The mother of a Tennessee school bus driver who lost control of his bus and crashed, killing at least five of his young passengers, has asked for compassion for her son, who she said attempted to help the students after the crash.
Gwenevere Cook told CNN on Tuesday that her son, 24-year-old Johnthony Walker, called her after Monday's crash and told her he'd been in a “drastic accident” and tried to explain what happened before officers on the scene confiscated his cell phone.
“When he talked to me, he was terrified,” Cook told CNN.
She stated that her son told her he'd tried to get some of the children off of the bus but that the “bodies were limp” and “there was blood everywhere.” He later texted her that “the kids (were) dead.”
Cook offered condolences to the victims' families and asked the public for compassion for her son, who she said worked two jobs to help support his 3-year-old son.
“It is a horrible nightmare," she told CNN. "I feel bad for my son, and I am torn up for the (victims') family members.”
It was less than 24 hours before the Thanksgiving break when Walker, who was driving 37 students from Woodmore Elementary School, lost control of the bus and smashed into a mailbox before over-correcting and flipping the bus, which slammed into a tree. The force of the crash nearly sheared the bus in two.
A kindergartner, a first-grader and three fourth-graders were killed in the crash, according to the Hamilton County School District. Their names have not been released by police because they are minors.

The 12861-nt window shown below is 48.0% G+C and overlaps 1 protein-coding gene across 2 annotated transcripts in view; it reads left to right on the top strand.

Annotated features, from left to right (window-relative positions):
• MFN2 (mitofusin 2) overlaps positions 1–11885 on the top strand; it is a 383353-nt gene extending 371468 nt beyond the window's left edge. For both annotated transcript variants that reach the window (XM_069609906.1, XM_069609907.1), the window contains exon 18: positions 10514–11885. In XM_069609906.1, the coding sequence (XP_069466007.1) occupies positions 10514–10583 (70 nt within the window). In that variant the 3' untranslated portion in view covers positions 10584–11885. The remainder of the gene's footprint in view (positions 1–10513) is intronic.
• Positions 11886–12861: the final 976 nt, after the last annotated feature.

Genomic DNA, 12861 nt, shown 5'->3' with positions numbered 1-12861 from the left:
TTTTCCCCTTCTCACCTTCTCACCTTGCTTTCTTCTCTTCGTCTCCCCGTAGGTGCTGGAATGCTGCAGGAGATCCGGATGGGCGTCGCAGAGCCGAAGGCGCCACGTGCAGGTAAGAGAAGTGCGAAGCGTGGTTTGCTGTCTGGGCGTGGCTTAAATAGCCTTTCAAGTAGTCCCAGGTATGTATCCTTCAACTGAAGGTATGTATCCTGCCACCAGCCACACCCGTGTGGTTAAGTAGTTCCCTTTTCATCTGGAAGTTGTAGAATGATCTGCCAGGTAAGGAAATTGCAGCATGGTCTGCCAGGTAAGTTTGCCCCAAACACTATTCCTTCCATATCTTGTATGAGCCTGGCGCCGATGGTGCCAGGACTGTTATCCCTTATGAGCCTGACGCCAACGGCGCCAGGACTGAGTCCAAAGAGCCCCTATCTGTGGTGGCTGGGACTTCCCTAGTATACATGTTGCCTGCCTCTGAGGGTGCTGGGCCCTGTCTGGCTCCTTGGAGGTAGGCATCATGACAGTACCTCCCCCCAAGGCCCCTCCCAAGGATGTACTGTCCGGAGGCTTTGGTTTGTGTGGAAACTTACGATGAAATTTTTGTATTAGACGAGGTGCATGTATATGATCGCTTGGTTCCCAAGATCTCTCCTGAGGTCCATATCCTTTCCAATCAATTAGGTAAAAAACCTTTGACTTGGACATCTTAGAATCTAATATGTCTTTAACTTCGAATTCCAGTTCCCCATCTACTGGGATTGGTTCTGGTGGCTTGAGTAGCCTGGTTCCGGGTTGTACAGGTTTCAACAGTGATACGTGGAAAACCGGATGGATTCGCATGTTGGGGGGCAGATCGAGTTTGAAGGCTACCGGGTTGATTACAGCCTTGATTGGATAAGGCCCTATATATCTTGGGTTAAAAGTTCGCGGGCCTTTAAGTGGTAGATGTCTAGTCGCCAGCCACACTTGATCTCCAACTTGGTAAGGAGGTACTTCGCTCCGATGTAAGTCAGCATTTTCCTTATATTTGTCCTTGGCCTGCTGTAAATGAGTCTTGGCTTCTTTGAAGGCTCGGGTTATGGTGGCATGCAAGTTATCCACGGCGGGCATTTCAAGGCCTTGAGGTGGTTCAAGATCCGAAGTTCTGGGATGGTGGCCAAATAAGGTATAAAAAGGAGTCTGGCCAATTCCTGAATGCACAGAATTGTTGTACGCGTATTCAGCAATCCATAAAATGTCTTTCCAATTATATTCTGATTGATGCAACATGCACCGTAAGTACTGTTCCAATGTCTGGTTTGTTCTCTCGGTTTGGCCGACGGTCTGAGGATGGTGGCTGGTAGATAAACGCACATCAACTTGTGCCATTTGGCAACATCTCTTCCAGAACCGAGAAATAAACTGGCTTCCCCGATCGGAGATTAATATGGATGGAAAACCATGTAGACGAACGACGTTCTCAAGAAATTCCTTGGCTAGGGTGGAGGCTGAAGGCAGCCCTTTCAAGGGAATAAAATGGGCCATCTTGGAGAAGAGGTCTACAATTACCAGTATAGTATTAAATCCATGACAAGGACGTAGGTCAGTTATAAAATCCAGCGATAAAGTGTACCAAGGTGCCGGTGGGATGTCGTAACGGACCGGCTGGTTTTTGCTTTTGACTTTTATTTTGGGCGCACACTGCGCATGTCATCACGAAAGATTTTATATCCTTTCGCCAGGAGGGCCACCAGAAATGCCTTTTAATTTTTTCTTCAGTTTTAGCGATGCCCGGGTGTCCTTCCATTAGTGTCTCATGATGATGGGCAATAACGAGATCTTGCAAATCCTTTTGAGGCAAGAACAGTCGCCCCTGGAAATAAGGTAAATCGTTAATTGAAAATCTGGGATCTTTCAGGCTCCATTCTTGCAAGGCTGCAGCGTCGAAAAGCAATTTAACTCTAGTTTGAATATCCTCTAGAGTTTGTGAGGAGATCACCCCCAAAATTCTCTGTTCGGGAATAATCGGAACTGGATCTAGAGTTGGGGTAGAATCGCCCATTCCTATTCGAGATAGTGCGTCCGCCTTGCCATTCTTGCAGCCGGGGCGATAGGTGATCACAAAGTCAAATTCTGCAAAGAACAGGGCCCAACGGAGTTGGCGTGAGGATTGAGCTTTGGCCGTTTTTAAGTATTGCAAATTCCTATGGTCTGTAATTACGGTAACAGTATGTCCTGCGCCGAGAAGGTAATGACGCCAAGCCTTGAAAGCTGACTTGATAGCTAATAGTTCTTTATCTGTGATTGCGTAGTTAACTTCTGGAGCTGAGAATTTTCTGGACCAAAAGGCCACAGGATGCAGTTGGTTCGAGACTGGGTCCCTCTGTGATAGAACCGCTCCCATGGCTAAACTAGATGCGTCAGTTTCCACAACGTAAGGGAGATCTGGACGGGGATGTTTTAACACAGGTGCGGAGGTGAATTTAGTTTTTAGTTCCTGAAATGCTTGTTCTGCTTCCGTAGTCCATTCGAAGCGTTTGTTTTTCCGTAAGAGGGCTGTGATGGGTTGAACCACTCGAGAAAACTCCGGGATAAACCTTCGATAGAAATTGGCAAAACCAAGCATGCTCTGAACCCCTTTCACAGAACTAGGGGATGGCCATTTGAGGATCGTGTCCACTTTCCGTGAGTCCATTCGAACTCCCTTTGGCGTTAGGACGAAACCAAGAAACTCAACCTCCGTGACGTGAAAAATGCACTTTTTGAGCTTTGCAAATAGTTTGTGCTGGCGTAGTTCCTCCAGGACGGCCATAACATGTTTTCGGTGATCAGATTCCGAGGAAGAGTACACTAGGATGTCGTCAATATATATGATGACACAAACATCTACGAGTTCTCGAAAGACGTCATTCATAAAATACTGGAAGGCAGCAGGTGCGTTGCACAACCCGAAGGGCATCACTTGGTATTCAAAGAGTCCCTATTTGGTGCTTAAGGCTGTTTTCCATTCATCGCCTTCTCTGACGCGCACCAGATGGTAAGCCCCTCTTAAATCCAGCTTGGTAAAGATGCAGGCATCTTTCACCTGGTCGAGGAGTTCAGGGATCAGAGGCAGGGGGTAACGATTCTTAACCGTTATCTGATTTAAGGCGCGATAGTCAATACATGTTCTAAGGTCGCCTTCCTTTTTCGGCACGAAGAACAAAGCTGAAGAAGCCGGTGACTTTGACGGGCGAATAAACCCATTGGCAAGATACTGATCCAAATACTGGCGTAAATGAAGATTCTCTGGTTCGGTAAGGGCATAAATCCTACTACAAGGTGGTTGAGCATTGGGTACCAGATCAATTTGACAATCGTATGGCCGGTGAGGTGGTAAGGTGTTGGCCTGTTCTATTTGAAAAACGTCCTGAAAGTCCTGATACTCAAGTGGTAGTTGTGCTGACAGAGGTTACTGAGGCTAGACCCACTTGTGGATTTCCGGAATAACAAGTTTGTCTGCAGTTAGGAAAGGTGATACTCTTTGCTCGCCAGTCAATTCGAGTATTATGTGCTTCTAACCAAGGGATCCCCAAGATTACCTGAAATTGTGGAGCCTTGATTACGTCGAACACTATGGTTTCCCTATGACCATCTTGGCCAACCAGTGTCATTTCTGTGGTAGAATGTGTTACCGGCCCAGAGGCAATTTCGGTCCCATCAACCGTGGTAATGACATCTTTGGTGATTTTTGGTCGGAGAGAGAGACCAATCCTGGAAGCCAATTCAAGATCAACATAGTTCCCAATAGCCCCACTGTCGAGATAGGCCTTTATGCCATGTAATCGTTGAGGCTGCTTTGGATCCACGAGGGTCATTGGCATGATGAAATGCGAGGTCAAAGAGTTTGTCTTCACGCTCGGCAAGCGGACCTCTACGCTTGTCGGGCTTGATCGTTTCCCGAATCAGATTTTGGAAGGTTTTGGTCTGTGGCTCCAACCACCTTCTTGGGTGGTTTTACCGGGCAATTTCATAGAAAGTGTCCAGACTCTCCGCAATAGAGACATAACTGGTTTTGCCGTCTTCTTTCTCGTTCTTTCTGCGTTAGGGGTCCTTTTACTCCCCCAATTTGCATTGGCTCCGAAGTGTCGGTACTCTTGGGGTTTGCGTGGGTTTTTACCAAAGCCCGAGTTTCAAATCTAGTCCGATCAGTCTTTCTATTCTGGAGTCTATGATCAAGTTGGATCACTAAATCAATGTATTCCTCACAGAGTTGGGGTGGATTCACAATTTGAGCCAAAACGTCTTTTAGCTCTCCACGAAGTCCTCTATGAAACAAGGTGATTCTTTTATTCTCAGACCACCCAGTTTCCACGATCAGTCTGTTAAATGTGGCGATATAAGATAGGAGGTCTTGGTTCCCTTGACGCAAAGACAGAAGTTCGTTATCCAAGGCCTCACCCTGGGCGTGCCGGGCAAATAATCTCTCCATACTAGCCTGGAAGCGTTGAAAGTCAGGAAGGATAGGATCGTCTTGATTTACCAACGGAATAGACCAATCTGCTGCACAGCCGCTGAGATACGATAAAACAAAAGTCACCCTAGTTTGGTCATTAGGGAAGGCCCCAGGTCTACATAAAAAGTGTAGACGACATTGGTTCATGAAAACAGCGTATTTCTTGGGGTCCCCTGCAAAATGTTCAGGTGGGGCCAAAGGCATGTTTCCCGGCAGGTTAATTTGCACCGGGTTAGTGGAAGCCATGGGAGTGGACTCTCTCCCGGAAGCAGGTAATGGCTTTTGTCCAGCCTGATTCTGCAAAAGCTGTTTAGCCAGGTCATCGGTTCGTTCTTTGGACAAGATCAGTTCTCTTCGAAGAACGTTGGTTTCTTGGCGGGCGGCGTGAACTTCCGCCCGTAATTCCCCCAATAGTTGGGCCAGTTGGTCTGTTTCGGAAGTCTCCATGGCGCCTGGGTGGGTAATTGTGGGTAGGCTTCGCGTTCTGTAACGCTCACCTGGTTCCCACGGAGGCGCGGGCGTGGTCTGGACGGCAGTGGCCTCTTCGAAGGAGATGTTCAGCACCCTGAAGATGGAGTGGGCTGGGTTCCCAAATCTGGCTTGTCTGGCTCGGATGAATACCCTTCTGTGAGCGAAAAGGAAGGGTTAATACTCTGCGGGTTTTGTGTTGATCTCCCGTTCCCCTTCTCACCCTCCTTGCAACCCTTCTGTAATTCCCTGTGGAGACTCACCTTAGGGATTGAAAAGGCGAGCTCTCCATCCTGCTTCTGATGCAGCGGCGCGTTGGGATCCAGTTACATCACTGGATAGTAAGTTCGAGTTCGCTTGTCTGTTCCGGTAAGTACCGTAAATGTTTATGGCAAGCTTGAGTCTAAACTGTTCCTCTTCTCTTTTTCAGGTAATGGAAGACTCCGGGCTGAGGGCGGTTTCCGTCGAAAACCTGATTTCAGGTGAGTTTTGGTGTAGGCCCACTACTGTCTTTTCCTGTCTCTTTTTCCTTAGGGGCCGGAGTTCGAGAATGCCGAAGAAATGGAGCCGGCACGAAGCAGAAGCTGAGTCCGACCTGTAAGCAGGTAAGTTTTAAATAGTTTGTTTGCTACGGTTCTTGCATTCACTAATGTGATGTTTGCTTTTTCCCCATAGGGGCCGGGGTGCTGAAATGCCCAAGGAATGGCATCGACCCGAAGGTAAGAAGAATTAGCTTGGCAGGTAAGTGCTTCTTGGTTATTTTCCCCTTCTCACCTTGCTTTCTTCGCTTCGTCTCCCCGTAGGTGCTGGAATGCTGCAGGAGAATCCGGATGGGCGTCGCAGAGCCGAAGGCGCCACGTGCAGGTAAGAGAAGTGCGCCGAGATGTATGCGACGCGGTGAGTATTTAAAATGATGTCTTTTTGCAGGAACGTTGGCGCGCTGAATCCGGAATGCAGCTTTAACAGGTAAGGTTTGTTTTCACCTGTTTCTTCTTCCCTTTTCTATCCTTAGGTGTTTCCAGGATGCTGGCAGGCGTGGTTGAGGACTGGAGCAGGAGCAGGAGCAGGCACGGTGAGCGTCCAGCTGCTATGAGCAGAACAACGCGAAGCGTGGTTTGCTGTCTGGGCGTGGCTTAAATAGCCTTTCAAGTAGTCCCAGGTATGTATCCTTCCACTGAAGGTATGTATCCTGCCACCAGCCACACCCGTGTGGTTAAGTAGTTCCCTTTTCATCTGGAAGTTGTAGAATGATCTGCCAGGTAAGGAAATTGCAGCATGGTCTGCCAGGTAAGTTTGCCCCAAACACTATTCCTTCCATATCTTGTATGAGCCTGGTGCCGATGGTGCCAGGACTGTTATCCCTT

Chattanooga Mayor Andy Berke said Tuesday morning that “five is a cursed number in (Chattanooga) right now,” according to the Chattanooga Times Free Press. It was at a Chattanooga military office in 2015 that five U.S. Marines were killed in a terrorist attack.
The Times Free Press reported Tuesday morning that six children remained in critical condition and six others hospitalized outside of the intensive care unit. A total of 20 other children have been treated and released from local hospitals.
Walker, who an arrest affidavit said was driving “well above the posted speed limit of 30 mph,” is charged with five counts of vehicular homicide, reckless endangerment and reckless driving, according to the Times Free Press. He is being held in the Hamilton County Jail in lieu of $107,500 bond.
Additional charges against him are possible, the newspaper reported.
The crash scene, located on a two-lane roadway, was chaotic Monday afternoon as parents seeking word on their children descended on the neighborhood. The Times Free Press reported that lawns became makeshift treatment areas as paramedics tended to injured students and firefighters worked for more than two hours to rescue children trapped in the mangled school bus.
Investigators with the National Transportation Safety Board arrived Tuesday morning to begin a federal probe into the crash.
Interim Hamilton County Superintendent Kirk Kelly, who was both at the scene of the crash and the hospital with grieving families Monday night, decided to keep schools open Tuesday. Extra counselors were made available at Woodmore Elementary to help students coping with the loss of friends and classmates.
“We will have support for our students, our staff, members of our community,” Kelly said. “We will continue to provide support for as long as it is needed. We will do everything we can to try and help the families involved in this tragedy.”
Durham School Services, the company that provides transportation for the Hamilton County school system, issued a statement saying it is “devastated” by the crash and is working with Chattanooga law enforcement and school officials in the investigation. The company is also offering counseling services for the district's students.
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